No doubt we all time travel. Our minds constantly wander to the future or cruise to the past. I started studying mindfulness meditation when I discovered how often I wasn't really 'present' in my day to day activities.
For example, I might eat a meal while thinking about a project, my kid's homework, or something I failed to do, and not even notice my food disappearing. I might be in a conversation with a friend and actually thinking about my own troubles instead of listening to them. Worse, I might be on holiday and thinking about a past one or fantasizing about a future one while missing the one I was on.
Once I realized how often my mind wasn't present, I began to alter it. I did so with many exercises like meditation, yoga, walking in nature, and art. I've found it easier to 'be present' with any experience -- good or bad -- through these practices.
Ironically, it's made my time travelling mind a lot calmer and a lot happier in time travels as well. Now when my thoughts venture into the future -- to daydream, to imagine -- I do so without an emotional 'clinging' or 'striving' or 'wanting' attached to it. When I wander down memory lane, I do so with less wanting as well, without an anguish to wish I had made a different choice, or with a guilt or sadness attached to the choices I made.
I seem to be able to look at events in the past or future as if I'm being told a story or as if I am visiting a friend in a far-way land. A friend said it's like you are a time traveler but now have packed just the right suitcase -- with just the right clothes for the trip -- no more, no less; a perfectly packed suitcase to enable me as a player in the adventure to wear the right clothes and be adequately prepared for the part.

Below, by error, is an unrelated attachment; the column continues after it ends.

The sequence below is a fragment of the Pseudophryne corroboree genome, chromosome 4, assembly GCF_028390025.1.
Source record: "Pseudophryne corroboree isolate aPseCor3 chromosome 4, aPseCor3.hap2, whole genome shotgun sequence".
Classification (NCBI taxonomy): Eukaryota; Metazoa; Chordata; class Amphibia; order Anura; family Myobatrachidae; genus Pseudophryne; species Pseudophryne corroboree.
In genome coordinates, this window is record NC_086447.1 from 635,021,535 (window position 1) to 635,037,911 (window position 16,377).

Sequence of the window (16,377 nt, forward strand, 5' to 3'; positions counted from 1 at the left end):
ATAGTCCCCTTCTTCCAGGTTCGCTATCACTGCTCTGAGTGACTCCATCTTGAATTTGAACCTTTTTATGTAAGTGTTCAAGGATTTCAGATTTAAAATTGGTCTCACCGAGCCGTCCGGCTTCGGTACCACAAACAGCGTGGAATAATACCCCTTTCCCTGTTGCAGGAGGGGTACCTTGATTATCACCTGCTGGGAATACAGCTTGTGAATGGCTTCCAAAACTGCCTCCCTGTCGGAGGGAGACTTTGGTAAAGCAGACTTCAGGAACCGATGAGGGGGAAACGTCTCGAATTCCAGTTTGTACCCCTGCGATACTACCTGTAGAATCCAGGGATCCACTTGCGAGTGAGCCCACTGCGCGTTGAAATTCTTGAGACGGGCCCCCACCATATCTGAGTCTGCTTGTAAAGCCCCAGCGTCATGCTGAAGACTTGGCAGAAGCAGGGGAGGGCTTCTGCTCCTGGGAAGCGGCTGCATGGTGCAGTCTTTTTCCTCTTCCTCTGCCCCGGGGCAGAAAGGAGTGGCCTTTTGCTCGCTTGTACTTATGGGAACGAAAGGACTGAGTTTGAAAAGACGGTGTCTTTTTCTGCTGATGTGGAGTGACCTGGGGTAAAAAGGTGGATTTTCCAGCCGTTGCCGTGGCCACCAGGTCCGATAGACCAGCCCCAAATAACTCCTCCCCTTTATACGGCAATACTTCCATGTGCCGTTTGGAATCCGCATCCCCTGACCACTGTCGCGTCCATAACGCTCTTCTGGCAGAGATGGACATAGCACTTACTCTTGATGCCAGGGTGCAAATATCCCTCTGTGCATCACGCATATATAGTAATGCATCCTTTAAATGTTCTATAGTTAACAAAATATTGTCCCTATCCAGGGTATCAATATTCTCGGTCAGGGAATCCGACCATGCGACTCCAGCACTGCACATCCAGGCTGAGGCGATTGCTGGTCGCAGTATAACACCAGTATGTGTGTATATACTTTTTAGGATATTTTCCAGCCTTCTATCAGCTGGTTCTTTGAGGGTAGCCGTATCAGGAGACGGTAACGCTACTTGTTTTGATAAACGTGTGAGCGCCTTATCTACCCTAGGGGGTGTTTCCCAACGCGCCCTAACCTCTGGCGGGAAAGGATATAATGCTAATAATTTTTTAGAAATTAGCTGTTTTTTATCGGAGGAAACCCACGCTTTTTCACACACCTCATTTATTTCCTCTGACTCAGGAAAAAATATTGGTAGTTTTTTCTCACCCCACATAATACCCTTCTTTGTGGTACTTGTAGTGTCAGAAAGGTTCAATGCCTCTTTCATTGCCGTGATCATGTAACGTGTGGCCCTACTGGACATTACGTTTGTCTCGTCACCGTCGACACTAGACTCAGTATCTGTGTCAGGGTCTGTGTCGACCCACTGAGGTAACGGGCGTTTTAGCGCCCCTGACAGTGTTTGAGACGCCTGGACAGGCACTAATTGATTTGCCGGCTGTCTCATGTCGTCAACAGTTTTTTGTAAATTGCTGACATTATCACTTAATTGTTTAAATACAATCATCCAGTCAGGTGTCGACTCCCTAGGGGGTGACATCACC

A monk, Ajahn Amaro, called this sort of awareness 'unentangled participation'. I can't think of a more perfect way of describing it.
Time travel or present moment experiences conducted with unentangled participation means experiencing life -- whether that is travelling to the future or past or not -- without the excess baggage. It is experience without becoming entangled or snared by emotions or thoughts of desire, wanting, striving, avoidance, fear, greed, etc. It's a means of accepting things as they are and at the same time, heightening one's awareness of the forces that entangle us.
I think of Br'er Rabbit when I hear the term 'unentangled' and the experience of being caught in an Elderberry bush of emotion or thought versus the freedom when we are not.
Mindfulness is a practice that hones our skill as Br'er Rabbit might, to move stealthily through the garden of life without getting 'caught'. It makes time travel so much more enjoyable.
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